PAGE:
Netanyahu Backs Death Penalty

Netanyahu Backs Death Penalty for Terrorists

Netanyahu Backs Death Penalty
By MathKnight [CC BY-SA 4.0 ], from Wikimedia Commons
The Prime Minister is supporting the bill, but it must pass the Knesset committee first.

Benjamin Netanyahu, the Prime Minister of Israel, gave his consent to lawmakers to push forward a much-debated bill which will legally allow the death penalty for Palestinians convicted of killing Israeli soldiers and civilians.[/tweetit] As per official media sources, a Knesset committee will start preliminary discussions on crafting the law for a first reading. Prime Minister Netanyahu has taken this step against the advice of the Israeli security establishment.

Netanyahu Backs Death Penalty for Terrorists[/tweetthis]

This bill was first brought forward by the Yisrael Beytenu party. If it passes the Knesset, the law will permit a simple majority among all the presiding judges to punish any or all terrorists with the penalty of death. Naftali Bennett, the chairman of Bayit Yehudi party, brought the bill to the party chiefs' meeting. He asked it to be moved forward and told the Prime Minister that there exists no compelling reason to keep the bill in stasis. This is important as Avigdor Liberman, the chairman of Yisrael Beytenu, has earlier accused Bayit Yehudi of willfully not passing the bill solely due to political reasons. The two have publicly insulted one another multiple times in recent months due to disagreements concerning Israel's foreign policy. Bennett, who heads the Jewish Home religious nationalist party, is scheduled to fight the right wing but secular Yisrael Beytenu in the coming Knesset elections.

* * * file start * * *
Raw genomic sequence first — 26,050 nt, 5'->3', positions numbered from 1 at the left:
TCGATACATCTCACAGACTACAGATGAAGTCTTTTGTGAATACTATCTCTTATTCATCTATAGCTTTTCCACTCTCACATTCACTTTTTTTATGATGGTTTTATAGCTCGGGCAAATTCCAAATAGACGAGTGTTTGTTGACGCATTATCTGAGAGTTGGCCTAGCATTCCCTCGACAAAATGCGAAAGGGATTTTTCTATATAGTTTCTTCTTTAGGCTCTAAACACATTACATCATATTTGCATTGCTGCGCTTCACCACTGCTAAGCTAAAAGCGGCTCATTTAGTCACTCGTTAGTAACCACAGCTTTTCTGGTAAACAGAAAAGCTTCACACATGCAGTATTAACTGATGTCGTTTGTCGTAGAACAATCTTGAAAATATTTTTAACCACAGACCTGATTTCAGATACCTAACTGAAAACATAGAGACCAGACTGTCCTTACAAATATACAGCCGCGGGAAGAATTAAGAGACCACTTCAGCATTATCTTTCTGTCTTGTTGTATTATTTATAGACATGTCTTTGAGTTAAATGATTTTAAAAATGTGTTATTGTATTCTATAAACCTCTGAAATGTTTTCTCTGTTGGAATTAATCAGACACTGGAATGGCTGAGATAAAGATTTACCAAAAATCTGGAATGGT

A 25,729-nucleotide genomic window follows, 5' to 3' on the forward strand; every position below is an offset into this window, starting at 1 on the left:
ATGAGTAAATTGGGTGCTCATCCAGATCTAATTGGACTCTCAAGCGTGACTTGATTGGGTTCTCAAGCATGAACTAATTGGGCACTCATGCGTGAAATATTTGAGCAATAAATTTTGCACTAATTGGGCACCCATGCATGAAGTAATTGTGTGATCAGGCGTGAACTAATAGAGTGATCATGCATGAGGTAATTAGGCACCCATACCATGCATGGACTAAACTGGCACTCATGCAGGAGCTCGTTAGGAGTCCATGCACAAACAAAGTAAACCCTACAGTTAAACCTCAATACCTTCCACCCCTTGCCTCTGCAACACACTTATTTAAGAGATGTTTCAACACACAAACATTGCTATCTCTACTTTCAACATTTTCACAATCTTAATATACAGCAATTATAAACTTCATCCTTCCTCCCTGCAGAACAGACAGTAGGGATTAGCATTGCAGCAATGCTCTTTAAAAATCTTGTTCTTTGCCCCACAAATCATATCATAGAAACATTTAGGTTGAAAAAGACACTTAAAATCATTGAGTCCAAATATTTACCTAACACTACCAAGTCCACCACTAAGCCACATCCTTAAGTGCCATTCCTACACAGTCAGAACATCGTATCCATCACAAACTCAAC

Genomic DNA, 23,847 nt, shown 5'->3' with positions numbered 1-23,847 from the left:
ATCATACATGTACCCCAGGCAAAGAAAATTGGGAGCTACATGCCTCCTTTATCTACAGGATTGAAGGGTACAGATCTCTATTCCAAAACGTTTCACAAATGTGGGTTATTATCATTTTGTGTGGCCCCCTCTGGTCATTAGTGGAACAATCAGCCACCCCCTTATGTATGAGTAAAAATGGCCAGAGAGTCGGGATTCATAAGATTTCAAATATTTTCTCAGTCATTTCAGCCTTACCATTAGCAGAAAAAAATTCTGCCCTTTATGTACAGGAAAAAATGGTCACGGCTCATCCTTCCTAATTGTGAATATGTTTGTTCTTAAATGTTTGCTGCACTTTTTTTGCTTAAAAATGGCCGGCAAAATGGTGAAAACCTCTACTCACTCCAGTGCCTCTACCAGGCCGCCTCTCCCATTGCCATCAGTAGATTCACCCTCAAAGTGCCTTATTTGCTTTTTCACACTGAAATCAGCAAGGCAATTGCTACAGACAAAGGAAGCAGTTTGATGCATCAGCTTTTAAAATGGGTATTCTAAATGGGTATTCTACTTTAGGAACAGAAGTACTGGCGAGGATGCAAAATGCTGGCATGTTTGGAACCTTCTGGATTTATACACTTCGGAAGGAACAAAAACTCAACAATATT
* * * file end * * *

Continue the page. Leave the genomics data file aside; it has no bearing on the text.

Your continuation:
The Likud has rejected appeals by Yisrael Beytenu to resurrect efforts with the aim to make the law advance citing it as a component of coalition agreements. Prime Minister Netanyahu has now given the bill his consent, saying there could not exist any reason to hold back the bill any longer.

The coming days will witness Netanyahu interacting with the coalition party heads so that the week's legislative agenda can be set. He informed all heads of both the Israeli Defense Forces and Shin Bet security have opposed the bill. He also told lawmakers that these objections should not sway them from passing the bill. The bill is controversial as although Israel has the death penalty, it was actually applied only once to prosecute Adolf Eichmann, the Nazi officer, and a major Holocaust contributor. In theory, the death penalty under present Israeli laws can be handed out for high treason and in few cases under a particular martial law which can be applied within the West Bank and the IDF. Any action for taking a life needs a unanimous decision of a three-judge panel. Death penalties are in reality actually never implemented.


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